Area fires nearing containment – clear skies ahead |

Area fires nearing containment – clear skies ahead

Helped by hotshot crews, infrared detectors and water drops from helicopters, firefighters have managed to get the American River Complex fires 75 percent contained, Tahoe National Forest officials said Sunday.

In Grass Valley, residents will face better air and clear skies this week despite the ongoing fires, according to the National Weather Service in Sacramento.

In addition, the Northern Sierra Air Quality Management District has not ordered any more air quality alerts.

Firefighters in Placer County worked to suppress the northeastern flank of the Government Springs-Westville Fire on Saturday.

Sunday crews continued to struggle across the steep, rugged terrain of Big Valley Canyon, aided by helicopters bearing huge buckets of water. Crews held infrared detectors to find hotspots and put them out.

“Expected higher relative humidities and recovering fuel moistures will help firefighters maintain existing fire lines on the northeastern flank of the fire along the American River,” the Tahoe National Forest said in a statement.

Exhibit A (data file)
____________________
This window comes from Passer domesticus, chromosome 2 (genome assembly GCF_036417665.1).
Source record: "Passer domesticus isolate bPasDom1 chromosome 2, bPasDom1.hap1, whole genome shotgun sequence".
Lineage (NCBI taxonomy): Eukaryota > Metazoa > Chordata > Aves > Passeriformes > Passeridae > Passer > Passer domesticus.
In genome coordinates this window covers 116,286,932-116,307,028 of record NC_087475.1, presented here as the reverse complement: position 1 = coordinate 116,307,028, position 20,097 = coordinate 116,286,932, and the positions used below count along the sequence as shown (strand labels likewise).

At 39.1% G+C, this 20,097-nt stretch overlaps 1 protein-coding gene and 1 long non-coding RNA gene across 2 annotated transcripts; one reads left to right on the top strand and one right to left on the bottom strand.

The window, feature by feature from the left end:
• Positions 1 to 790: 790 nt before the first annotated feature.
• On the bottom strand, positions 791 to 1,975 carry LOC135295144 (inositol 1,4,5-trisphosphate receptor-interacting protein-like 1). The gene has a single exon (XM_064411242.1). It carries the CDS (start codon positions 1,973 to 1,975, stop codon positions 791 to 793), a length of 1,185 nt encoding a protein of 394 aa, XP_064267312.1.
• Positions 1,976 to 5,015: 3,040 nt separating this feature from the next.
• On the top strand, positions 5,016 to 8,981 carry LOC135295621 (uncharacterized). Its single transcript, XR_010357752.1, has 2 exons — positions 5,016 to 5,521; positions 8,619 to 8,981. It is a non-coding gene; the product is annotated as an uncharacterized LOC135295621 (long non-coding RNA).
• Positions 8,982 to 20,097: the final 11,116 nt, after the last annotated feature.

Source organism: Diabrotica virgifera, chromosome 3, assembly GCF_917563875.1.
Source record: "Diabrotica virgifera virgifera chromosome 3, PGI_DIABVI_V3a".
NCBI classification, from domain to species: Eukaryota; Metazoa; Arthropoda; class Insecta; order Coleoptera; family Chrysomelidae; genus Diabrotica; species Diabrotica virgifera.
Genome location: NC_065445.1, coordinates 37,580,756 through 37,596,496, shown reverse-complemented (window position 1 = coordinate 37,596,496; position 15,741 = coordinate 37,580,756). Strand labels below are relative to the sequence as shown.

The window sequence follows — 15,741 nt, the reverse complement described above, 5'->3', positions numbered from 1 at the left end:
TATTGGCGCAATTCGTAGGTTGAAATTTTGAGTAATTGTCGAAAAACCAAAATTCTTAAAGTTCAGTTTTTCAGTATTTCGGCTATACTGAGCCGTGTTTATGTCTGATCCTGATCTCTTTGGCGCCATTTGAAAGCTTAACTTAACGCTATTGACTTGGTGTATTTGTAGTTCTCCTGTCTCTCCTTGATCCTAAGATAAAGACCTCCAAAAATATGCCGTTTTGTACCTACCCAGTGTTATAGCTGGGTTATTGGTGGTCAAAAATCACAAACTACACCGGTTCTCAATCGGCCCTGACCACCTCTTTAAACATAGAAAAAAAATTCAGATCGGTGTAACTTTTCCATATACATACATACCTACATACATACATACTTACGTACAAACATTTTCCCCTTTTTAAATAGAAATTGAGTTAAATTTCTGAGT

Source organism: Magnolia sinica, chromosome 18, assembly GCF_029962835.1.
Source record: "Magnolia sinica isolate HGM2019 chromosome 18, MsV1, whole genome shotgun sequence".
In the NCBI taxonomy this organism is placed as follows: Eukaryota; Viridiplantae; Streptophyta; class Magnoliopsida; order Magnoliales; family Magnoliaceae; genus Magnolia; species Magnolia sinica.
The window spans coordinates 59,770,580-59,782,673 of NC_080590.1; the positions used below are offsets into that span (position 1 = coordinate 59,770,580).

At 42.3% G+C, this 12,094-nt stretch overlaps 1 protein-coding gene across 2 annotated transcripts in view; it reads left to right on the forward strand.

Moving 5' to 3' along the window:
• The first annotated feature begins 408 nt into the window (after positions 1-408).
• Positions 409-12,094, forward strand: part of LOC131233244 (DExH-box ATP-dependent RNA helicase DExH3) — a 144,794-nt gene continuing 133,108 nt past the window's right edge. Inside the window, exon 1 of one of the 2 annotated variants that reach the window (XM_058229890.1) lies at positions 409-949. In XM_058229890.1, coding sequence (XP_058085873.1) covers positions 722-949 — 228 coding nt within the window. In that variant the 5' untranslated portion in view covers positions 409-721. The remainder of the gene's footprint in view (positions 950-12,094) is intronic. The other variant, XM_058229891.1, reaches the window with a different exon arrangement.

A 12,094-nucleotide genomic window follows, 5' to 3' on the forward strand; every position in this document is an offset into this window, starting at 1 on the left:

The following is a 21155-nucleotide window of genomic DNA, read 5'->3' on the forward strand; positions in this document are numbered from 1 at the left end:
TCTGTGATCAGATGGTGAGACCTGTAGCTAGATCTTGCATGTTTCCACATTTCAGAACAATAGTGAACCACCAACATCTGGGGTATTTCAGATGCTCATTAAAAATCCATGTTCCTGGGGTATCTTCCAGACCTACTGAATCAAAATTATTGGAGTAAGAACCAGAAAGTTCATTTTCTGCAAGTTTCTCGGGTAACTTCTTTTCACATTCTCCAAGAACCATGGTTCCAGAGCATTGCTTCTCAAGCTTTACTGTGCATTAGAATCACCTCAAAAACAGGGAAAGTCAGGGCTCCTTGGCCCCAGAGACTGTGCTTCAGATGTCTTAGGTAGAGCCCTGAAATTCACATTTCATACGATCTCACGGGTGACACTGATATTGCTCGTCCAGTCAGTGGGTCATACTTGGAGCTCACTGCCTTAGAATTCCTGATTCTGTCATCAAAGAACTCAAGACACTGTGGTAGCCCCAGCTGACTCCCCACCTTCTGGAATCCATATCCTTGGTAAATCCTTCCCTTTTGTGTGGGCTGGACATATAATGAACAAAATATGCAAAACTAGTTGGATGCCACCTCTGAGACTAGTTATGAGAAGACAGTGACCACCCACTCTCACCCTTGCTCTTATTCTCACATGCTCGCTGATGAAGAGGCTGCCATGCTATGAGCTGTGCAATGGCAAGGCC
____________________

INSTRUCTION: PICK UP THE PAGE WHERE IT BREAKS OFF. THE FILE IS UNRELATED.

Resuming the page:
Officials expect to contain the American River Complex fires by Aug. 1. Blazes have blackened more than 20,500 acres so far.

In the meantime, more firefighter training is underway to deal with fires that could break out during the most disastrous fire season in California’s modern history.

The California National Guard began a three-day training exercise Saturday to learn basic firefighting skills.

More than 2,000 fires, most sparked by lightning June 21, have been contained through the efforts of state, local and federal personnel and equipment from California, the rest of the nation and several foreign countries, according to the state fire and forestry agency, CalFire.

The 55,000-acre BTU Lightning Complex in Butte County – which took one life, burned homes and forced the evacuation of the town of Paradise – is now 90 percent contained, according to the U.S. National Interagency Fire Center.

The 35,000-acre Canyon Complex fires in Plumas County are 71 percent contained, while the nearly 20,000-acre Cub Complex fires in the Lassen National Forest are 95 percent contained.

Almost 300,000 acres have burned or are on fire in Northwestern California in the Shasta-Trinity National Forest and the Six Rivers National Forest.

Statewide, fires have scorched nearly 941,000 acres, CalFire reported.

To contact Editor Jeff Pelline, e-mail or call 477-4235. To contact Senior Staff Writer Dave Moller, e-mail or call 477-4237.

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